bCode : Say goodbye to your wallet

bcode phone sms text message to buyImagine you could do away with carrying all of your loyalty cards, paper tickets and coupons. That would make your wallet a whole lot lighter. Thanks to bCode , you can digitally store all of the above, right on your phone.

And that is not all. You can buy food at a grocery store and pay for it simply by sending an SMS. And if you are buying a ticket for an event, you can receive that via an SMS, also!

This is how the virtual ticketing works. Say you buy a concert ticket, online. The system sends you a code via an SMS on your mobile phone. This is not a standard bar code, but rather an alpha numeric “bCode”. When you arrive at the concert, you place your phone with the SMS in front of a special scanner which reads the code, and you are in.

bcode buy a drinkbCode used the mobile ticketing technology at a major exhibition in Australia (CeBIT) in May of 2007, and claimed to have totally eliminated lines of people waiting to get in.

bCode is a mobile payment solution that can be used at retail stores, or at entertainment venues. Since it uses standard SMS text messaging, it is mobile device, and carrier, agnostic.

The only impediment to adoption of this rather slick system, is that it requires a special scanner to scan the virtual ticket, at the retail location. Technology adoption slows down whenever there is the need to buy and integrate new hardware. However, given the potential savings associated with shorter queues and faster processing time, for a lot of businesses, this would be a worthwhile investment.

Gizmodo has complained about the bCode technology that allows you to buy someone a drink at a bar, by sending an SMS to their mobile device. The problem, they say, is that it requires you to have the phone number of the person you are buying the drink for. This is a problem?? With all the ploys people think up in bars to get phone numbers, this one is, at least, pretty clever!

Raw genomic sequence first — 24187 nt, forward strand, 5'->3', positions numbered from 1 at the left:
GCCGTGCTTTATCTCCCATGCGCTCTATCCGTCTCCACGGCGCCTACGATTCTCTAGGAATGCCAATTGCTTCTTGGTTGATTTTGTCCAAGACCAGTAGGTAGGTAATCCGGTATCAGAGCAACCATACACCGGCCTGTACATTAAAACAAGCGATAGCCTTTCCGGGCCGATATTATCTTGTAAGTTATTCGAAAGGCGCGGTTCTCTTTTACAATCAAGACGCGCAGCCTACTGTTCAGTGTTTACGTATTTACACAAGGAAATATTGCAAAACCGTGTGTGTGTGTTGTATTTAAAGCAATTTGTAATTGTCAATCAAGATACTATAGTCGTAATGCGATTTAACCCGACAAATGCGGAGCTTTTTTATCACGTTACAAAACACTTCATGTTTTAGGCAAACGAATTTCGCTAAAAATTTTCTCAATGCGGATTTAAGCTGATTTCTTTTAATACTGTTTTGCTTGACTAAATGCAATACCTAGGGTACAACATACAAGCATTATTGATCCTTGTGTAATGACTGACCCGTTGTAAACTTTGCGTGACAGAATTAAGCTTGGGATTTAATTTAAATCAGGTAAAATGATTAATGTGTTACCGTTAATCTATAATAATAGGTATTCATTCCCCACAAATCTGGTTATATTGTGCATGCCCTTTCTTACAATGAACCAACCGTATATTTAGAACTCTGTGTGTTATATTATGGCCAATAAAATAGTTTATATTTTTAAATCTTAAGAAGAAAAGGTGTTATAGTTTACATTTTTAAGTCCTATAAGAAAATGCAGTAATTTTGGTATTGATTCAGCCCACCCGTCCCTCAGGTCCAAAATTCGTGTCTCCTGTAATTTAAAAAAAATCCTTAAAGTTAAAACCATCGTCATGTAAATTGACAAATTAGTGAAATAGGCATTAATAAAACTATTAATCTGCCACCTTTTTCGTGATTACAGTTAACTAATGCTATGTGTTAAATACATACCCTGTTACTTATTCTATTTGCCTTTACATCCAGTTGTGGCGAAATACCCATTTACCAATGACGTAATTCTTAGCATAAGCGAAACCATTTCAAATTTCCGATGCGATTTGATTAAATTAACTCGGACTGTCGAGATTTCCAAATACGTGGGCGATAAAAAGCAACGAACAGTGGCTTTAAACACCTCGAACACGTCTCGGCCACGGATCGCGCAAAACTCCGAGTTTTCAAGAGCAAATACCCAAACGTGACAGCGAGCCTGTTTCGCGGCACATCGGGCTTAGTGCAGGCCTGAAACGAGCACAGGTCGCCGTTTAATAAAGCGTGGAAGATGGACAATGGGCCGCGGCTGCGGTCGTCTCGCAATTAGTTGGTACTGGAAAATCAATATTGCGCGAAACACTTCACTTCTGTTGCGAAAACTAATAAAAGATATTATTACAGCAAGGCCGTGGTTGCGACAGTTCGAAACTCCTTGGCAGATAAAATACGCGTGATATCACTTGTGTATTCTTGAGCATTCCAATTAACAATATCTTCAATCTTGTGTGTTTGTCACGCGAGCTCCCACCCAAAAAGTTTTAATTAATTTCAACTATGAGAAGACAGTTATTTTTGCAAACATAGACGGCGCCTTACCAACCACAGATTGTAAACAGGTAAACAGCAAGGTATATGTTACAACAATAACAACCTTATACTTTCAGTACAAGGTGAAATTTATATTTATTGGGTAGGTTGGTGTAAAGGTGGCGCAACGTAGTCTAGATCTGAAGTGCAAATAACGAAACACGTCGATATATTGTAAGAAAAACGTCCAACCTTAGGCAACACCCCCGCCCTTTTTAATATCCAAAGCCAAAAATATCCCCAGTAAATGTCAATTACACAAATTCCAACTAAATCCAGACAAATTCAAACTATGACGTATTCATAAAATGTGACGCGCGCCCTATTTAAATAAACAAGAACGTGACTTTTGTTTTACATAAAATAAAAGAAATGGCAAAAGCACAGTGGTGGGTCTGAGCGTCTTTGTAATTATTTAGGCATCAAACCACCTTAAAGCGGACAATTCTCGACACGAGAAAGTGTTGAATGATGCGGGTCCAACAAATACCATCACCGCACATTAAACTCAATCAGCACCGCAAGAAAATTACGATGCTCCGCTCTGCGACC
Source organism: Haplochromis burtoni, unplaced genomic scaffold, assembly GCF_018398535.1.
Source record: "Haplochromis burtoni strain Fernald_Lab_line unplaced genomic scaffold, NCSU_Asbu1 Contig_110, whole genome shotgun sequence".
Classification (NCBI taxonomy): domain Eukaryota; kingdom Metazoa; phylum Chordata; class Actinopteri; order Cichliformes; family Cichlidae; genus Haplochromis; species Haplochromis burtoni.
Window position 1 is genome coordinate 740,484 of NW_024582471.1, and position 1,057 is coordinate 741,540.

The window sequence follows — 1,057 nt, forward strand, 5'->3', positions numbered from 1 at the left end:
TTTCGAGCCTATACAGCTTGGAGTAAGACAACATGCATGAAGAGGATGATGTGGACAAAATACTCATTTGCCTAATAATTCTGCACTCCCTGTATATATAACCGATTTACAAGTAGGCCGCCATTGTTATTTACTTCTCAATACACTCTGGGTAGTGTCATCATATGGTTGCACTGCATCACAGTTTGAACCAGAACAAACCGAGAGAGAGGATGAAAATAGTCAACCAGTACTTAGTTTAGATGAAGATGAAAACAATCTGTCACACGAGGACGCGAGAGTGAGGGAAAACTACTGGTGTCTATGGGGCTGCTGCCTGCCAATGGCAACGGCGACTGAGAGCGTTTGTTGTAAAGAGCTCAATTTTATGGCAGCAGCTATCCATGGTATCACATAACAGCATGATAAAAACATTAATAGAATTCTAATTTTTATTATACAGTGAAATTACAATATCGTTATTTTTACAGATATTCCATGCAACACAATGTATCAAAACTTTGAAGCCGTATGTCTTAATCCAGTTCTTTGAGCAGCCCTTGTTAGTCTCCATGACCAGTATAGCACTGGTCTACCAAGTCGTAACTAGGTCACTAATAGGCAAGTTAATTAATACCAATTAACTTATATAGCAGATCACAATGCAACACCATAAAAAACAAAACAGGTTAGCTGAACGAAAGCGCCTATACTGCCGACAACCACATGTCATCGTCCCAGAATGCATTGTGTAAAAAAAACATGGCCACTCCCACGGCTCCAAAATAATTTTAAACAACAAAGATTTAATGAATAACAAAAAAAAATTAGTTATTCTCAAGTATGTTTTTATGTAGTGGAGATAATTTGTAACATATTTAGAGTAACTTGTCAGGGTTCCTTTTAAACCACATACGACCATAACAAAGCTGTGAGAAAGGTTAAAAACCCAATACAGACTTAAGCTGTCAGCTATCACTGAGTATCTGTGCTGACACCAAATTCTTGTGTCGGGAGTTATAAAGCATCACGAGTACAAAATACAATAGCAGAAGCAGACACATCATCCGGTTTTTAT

bCode founder Michael Mark, previously founded start.com.au which sold a partial $8 million stake to the search engine, Looksmart.

bCode has an office in Huntington Beach, California and one in Sydney, Australia. bCode has raised $5.525 million in Venture funding from CIBC and Wilshire associates, as well as from the Australian government.


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SunRocket : Casualty of Patent War

Toni just posted a note on the Sunrocket and every point she makes is true!

Cable companies are encroaching the VoIP business turf; SunRocket was bleeding and without a major cash infusion, it was not going to survive for long, but the event that precipitated its demise was the patent war between Verizon and Vonage.

So what happened? Because of the Vonage-Verizon patent tussle, where the punishment for loosing the lawsuit was death, investors taste for VoIP companies dried up. In March/April, SunRocket, (the #2 independent VOIP company) was looking for $20-$40M series D funding, but had trouble closing the round; after the patent verdict, the whole sector had became untouchable. Vonage, Packet8, SunRocket , the whole group joined the bottom pool and without new cash and any possibility of getting new cash in near future, SunRocket died.